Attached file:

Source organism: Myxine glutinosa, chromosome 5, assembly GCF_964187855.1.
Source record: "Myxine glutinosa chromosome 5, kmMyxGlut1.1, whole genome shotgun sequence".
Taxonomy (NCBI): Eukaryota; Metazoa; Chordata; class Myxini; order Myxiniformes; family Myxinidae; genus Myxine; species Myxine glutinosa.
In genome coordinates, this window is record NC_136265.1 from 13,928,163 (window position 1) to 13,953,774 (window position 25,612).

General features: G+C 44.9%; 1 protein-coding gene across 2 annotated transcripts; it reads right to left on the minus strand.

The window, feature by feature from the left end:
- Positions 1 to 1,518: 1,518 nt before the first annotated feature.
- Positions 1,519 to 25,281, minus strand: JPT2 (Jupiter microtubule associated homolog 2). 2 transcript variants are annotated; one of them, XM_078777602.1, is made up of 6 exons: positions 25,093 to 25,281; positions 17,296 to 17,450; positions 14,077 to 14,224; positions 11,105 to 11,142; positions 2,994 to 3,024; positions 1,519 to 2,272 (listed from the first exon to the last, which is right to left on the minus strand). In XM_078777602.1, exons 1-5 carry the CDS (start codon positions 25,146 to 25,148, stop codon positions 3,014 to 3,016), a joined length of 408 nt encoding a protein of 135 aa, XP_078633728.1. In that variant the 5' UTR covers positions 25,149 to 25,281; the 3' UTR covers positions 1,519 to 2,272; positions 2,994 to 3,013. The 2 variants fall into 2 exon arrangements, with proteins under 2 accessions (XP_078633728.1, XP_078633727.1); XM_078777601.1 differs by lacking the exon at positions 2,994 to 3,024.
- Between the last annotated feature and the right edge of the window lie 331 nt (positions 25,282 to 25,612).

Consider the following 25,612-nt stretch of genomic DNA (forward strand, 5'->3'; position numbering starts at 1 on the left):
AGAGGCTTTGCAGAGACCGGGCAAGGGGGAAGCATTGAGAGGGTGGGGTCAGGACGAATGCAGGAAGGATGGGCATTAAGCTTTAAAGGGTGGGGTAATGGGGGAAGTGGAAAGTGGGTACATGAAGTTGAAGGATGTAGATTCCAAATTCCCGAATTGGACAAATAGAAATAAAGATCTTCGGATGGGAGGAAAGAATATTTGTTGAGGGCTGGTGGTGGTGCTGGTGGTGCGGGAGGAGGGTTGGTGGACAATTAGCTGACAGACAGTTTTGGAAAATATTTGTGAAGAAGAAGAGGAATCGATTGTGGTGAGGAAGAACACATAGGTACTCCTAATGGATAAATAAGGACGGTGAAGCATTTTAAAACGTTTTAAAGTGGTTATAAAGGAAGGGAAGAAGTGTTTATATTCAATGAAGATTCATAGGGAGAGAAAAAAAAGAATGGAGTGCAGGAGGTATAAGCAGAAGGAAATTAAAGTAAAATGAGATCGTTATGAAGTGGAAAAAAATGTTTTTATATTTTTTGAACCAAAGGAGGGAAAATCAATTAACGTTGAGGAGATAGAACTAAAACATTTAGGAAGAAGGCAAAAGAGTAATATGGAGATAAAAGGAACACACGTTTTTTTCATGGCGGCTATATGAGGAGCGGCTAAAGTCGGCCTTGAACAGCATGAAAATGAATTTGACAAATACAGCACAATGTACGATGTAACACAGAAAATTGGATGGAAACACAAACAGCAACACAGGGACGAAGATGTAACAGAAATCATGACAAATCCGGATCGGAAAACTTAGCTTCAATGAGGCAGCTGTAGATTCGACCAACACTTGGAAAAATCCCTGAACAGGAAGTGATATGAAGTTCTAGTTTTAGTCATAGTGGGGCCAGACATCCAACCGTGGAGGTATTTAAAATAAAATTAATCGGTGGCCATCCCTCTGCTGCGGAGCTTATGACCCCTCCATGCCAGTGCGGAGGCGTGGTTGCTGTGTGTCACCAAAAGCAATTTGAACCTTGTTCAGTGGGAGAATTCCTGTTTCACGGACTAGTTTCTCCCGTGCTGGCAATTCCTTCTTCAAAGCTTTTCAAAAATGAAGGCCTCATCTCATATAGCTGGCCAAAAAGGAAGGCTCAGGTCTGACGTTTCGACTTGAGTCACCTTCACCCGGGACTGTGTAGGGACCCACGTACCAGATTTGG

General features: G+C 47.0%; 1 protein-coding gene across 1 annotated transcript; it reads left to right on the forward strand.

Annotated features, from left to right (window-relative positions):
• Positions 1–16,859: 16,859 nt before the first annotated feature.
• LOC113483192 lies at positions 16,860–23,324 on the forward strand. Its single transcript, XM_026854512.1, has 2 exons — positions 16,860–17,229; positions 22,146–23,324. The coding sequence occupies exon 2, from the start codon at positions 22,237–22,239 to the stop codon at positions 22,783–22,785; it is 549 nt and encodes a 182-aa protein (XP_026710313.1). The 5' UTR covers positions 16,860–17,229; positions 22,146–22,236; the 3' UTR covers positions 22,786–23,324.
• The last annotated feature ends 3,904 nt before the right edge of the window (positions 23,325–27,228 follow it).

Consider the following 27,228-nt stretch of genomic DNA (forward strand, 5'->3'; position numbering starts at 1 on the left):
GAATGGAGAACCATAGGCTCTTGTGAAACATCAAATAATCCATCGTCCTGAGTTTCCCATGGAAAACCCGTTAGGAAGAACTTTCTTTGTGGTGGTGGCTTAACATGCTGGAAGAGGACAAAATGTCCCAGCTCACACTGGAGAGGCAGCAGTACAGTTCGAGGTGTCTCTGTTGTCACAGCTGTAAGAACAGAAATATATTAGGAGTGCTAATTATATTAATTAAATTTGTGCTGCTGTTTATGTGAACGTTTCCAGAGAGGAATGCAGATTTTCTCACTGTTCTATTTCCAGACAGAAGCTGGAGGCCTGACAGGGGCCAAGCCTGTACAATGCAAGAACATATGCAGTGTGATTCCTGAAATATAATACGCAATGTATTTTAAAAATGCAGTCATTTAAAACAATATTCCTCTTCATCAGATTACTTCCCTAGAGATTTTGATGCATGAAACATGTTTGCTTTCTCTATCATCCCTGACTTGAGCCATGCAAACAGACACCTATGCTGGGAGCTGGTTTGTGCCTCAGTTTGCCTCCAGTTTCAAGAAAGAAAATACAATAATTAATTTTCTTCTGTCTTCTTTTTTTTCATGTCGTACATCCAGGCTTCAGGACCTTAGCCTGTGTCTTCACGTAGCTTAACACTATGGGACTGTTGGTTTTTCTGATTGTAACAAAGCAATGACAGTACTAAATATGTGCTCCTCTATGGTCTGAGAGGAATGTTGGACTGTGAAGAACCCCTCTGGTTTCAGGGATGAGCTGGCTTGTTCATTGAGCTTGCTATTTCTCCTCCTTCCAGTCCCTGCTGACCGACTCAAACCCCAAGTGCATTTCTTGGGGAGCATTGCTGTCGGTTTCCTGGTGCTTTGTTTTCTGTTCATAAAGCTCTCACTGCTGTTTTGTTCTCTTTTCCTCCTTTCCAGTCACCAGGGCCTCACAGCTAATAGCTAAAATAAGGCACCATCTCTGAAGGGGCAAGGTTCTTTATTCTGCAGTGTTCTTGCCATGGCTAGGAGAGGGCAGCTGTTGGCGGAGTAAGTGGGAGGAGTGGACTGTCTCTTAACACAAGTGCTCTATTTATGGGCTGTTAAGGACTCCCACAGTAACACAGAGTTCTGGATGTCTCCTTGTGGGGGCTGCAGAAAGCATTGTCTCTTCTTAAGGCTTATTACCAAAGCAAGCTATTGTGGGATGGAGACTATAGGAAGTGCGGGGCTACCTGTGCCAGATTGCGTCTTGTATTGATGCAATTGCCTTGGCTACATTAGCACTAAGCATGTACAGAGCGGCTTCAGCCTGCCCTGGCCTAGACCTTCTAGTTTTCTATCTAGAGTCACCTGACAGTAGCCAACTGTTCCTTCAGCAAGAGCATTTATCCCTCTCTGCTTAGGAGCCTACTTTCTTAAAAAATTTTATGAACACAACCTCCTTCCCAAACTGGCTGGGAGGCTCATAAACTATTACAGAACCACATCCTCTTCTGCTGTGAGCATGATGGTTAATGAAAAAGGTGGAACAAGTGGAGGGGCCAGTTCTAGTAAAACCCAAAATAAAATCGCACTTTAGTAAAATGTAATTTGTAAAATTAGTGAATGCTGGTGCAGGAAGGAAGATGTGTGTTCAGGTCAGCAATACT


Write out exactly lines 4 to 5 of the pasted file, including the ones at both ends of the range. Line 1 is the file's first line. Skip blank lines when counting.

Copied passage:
In genome coordinates, this window is record NC_136265.1 from 13,928,163 (window position 1) to 13,953,774 (window position 25,612).

General features: G+C 44.9%; 1 protein-coding gene across 2 annotated transcripts; it reads right to left on the minus strand.